1. Emily

        Well I believe those stats are wrong. I know quite a few and have seen many others on my friends social media that attend the schools in Trenton. (Excuse my use of the word “plenty”, I didn’t mean that in a way of saying “there is already too many”). I do know for a fact that they are treated just the same as any white person in trenton. I saw a couple of African American teenagers walk into Chad’s Place and everyone hopped on them excited to see them (I didn’t know them). My point being, they are treated very kindly.

        As for RANDYS, I get what you’re saying, but we don’t get tourist around here so that’s more than likely why she was looking at you.

        And finally the Confederate flag, you can believe what you want about it, we all have our own opinions. But just please know that the people in our town use that flag as a representation of freedom and southern pride, not racism. History is taught differently everywhere. The North won so “to the winner goes the spoils”. They got to write all of the history and in turn, made the south seem horrific. In reality, they had slaves too and there were African Americans who VOLUNTEERED to be a part of the conferderate army (read “the south was right” to see actual pictures and names of the people). That book is a fantastic read as well. The south had slaves for longer, only because the north was more industrialized and the south was still all farming. The south didn’t have a choice, especially not with their huge plantations. The violence to the slave, was not right. But the north did it too. My point being that yes, slaves were treated wrongly, but it wasn’t just the south. The south has always wanted less government control, and the north wanted a union.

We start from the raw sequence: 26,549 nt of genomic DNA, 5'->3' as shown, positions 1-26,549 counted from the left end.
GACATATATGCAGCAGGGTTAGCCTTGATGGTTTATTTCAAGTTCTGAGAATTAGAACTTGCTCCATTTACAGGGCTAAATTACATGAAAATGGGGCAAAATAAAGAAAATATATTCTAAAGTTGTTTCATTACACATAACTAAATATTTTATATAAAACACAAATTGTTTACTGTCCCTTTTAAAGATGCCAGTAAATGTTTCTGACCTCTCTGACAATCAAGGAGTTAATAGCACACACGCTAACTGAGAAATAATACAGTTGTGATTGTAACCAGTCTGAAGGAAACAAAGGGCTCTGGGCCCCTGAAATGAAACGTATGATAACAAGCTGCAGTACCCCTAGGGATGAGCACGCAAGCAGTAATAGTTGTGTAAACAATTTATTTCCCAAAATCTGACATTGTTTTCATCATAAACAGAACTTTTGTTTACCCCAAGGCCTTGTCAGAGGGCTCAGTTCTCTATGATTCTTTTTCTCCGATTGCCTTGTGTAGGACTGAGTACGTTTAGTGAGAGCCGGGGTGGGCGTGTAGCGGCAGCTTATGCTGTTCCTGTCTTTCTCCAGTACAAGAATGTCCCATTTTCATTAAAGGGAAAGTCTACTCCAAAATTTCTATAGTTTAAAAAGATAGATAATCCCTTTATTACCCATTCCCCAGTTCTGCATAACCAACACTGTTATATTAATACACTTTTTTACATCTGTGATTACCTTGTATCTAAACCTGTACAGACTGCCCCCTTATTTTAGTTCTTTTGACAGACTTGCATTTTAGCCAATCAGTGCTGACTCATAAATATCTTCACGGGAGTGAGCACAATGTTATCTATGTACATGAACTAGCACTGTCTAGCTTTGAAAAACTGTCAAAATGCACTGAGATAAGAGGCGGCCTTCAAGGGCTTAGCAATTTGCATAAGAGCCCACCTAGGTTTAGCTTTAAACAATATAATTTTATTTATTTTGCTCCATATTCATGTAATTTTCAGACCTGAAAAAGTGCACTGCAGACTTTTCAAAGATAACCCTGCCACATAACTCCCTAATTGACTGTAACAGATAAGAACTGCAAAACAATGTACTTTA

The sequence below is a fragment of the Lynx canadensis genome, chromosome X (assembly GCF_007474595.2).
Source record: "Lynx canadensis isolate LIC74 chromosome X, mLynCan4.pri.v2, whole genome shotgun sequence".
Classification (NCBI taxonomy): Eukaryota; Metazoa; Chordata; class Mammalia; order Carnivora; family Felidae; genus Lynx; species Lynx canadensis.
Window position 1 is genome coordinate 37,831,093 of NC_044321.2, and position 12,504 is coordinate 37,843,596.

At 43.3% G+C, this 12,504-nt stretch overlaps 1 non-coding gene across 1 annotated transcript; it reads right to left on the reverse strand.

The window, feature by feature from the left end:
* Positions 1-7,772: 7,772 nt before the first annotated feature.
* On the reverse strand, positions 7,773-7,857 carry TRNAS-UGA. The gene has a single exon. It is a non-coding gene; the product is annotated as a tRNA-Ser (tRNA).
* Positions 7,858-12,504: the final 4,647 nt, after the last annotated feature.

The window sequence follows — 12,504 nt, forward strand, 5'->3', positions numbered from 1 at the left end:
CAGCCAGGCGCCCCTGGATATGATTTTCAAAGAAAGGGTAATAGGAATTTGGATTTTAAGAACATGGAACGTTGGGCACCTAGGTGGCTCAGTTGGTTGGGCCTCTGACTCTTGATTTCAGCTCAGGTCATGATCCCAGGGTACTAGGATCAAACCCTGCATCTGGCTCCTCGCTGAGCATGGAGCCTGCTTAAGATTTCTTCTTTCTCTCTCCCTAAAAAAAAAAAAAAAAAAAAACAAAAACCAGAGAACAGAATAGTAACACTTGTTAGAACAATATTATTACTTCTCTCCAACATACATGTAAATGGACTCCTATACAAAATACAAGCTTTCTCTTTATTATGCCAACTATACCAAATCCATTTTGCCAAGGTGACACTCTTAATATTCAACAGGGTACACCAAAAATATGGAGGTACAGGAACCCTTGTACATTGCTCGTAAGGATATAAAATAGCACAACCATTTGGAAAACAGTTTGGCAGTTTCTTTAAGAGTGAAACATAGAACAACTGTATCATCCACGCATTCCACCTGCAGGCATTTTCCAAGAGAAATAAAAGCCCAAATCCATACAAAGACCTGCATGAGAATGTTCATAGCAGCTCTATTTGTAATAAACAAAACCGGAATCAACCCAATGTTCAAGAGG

My final statement is that no, I do not like to argue as it may seem lol, but I was quite offended by your post because I live in this town.

        1. cheril Post author

          We didn’t see any black people until we hit Chattanooga, but it didn’t matter. We weren’t there to be surrounded by black people. Heck, we live in an extremely diverse area and are rarely anywhere that’s all black or all white. We went to Trenton to spend time on a farm and explore the scenery, which we accomplished without incident. We didn’t anticipate or have any sense of hatred from any people we encountered. And if anything, we were more surprised to hear about the lack of progress for women in business and politics than anything about race. Lack of female progress was way more interesting to learn about than racial norms. I’m still curious about it because I find it hard to digest. Can you confirm or deny that it’s hard for women in Trenton to branch out into positions of authority?